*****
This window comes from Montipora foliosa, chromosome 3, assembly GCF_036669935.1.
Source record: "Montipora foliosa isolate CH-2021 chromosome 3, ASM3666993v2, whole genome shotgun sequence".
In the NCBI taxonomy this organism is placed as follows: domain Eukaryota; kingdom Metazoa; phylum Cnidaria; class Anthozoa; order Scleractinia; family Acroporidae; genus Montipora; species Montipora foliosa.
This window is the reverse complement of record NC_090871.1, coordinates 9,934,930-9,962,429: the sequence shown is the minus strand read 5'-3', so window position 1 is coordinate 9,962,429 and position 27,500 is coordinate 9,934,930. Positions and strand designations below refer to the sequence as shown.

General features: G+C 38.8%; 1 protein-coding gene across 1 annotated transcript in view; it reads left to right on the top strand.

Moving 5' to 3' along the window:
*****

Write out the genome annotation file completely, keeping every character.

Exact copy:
This window comes from Montipora foliosa, chromosome 3, assembly GCF_036669935.1.
Source record: "Montipora foliosa isolate CH-2021 chromosome 3, ASM3666993v2, whole genome shotgun sequence".
In the NCBI taxonomy this organism is placed as follows: domain Eukaryota; kingdom Metazoa; phylum Cnidaria; class Anthozoa; order Scleractinia; family Acroporidae; genus Montipora; species Montipora foliosa.
This window is the reverse complement of record NC_090871.1, coordinates 9,934,930-9,962,429: the sequence shown is the minus strand read 5'-3', so window position 1 is coordinate 9,962,429 and position 27,500 is coordinate 9,934,930. Positions and strand designations below refer to the sequence as shown.

General features: G+C 38.8%; 1 protein-coding gene across 1 annotated transcript in view; it reads left to right on the top strand.

Moving 5' to 3' along the window: